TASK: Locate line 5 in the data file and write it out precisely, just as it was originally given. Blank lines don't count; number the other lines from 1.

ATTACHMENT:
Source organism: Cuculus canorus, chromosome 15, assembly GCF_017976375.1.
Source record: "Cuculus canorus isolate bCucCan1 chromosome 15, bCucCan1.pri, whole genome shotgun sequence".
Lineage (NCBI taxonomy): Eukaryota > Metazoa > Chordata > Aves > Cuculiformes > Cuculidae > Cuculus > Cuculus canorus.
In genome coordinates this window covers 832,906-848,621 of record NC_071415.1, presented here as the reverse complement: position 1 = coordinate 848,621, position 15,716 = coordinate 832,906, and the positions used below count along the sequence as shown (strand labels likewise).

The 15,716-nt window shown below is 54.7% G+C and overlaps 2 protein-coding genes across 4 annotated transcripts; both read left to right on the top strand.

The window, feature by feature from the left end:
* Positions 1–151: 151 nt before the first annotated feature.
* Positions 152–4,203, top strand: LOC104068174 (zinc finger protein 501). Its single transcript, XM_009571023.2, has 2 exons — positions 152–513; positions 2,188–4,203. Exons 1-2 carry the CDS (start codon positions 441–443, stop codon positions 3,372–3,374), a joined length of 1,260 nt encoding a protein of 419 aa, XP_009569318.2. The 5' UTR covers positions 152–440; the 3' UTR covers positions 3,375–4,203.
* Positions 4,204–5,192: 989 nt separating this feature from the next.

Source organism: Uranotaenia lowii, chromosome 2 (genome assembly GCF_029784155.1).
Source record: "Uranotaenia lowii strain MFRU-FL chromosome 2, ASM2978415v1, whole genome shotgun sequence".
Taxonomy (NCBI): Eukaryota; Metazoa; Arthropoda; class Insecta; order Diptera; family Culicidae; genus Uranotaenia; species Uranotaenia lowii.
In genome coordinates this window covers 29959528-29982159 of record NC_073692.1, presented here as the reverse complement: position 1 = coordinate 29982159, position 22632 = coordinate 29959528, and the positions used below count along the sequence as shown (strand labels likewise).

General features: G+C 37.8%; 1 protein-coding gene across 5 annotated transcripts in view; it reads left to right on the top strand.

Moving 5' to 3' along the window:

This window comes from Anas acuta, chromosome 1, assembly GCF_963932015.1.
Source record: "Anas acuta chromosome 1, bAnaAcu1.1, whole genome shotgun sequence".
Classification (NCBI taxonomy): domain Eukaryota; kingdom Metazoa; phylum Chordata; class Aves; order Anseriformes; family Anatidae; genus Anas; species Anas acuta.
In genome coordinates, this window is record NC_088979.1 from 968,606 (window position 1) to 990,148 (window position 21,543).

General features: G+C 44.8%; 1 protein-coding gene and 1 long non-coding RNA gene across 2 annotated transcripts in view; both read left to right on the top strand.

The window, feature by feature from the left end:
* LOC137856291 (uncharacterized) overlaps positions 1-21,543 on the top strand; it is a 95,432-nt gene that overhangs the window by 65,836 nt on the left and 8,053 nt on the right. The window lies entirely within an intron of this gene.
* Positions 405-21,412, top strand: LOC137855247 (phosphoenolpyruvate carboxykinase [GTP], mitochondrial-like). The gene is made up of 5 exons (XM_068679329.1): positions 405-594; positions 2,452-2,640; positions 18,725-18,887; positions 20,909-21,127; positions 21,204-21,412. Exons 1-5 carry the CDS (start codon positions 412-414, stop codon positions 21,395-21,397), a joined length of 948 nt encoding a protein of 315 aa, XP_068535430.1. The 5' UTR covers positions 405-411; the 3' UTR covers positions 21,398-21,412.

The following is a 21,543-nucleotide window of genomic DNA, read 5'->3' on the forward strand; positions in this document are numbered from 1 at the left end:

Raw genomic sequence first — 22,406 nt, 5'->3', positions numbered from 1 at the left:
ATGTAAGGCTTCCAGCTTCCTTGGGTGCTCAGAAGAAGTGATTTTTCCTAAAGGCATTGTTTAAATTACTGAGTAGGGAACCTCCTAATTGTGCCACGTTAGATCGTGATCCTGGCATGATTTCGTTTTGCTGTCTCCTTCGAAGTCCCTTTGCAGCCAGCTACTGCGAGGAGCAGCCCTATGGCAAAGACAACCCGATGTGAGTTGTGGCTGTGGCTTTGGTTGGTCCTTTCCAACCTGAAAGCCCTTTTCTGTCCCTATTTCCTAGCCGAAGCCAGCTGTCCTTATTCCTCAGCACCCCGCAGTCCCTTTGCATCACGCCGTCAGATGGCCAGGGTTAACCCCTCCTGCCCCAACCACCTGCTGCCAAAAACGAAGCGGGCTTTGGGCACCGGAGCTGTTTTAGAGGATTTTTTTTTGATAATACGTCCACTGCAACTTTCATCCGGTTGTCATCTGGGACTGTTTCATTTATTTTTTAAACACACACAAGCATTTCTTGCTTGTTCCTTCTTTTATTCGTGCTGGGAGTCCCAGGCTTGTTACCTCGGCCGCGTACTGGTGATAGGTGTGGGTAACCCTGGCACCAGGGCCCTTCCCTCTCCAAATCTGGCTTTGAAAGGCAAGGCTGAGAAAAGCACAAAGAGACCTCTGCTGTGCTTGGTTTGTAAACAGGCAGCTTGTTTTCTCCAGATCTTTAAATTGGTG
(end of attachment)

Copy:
The 15,716-nt window shown below is 54.7% G+C and overlaps 2 protein-coding genes across 4 annotated transcripts; both read left to right on the top strand.